The Weekend Theater is a non-profit theatrical community that produces socially significant plays for central Arkansas, and our story dates back to a 1991 production staged at a local church. Today, though, our intimate, smoke-free theater is located in a wonderful, comfortably remodeled two-story building at the corner of 7th and Chester streets in Little Rock. For theater-lovers, the setting is decidedly New York in character — apartments upstairs, theater downstairs, vintage clothing and novelty shop next door, pizza joint and microbrewery across one street, and the local fire station across the other!
The Weekend Theater is dedicated to personally, interpersonally and educationally reducing prejudice, cruelty, and indifference through live theater.
Although we are called The Weekend Theater because we are volunteers who work at day-time jobs and perform only on the weekends, a more descriptive name might be community playhouse. We attempt to be a true community of people dedicated to the teaching, learning and practice of kindness, respect and honor. In short, we hope to practice “community,” the coming together into a oneness.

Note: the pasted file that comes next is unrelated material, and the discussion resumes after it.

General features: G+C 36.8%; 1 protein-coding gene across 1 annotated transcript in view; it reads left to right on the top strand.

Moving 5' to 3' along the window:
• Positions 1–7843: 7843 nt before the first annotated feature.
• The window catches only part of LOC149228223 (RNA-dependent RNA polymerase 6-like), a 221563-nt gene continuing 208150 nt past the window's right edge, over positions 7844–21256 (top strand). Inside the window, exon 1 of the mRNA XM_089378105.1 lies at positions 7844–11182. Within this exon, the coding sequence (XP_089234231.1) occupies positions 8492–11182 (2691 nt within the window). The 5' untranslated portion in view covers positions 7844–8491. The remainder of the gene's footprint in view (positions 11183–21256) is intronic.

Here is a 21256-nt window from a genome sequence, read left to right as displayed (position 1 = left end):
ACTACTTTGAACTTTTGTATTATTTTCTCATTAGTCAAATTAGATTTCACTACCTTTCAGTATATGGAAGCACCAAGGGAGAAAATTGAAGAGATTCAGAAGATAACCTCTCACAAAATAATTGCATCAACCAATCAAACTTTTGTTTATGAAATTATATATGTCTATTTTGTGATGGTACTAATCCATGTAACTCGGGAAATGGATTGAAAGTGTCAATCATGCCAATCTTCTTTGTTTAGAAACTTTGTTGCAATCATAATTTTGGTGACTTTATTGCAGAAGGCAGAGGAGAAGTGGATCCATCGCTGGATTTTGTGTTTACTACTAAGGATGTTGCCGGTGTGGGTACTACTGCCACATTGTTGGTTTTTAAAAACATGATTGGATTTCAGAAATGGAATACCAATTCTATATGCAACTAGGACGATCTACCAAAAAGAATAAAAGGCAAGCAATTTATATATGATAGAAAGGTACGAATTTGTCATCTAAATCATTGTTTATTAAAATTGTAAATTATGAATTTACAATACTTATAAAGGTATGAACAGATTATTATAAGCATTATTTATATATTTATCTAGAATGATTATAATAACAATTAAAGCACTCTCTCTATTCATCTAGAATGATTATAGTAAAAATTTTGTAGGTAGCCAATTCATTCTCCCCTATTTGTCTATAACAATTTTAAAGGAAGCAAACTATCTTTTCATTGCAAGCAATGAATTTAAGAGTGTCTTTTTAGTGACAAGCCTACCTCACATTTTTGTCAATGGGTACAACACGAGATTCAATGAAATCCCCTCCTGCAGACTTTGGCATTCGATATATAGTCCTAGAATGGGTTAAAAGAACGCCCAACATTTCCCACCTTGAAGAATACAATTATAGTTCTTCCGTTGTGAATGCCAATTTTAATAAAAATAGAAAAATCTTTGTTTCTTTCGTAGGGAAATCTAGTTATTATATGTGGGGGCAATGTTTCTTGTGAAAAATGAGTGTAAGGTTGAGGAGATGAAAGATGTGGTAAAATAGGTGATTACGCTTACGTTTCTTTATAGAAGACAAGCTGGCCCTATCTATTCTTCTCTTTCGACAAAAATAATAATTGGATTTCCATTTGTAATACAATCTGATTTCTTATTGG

Unlike other theaters, while our performance and product are important, they remain secondary. Primary for us is how we treat each other and how, through our plays and musicals, we teach ourselves how to care about others. We attempt to accomplish this goal by personally, interpersonally, and educationally reducing prejudice, cruelty and indifference, which are so often created by emphasizing human differences, including gender, race, age, religion, sexual orientation, disability, health status, etc. To accomplish this, we choose plays of social significance, with themes in which people learn through such things as suffering, cruelty, and insensitivity. In order to “practice what we preach,” we volunteers of The Weekend Theater agree to interact with as much thoughtfulness and awareness of our actions and the effects those actions might have on ourselves and each other as we are capable of at the present time. We attempt to grow more compassionate with each interaction. In these ways we hope to increase understanding which leads to kindness and to decrease miscommunication that leads to so much suffering.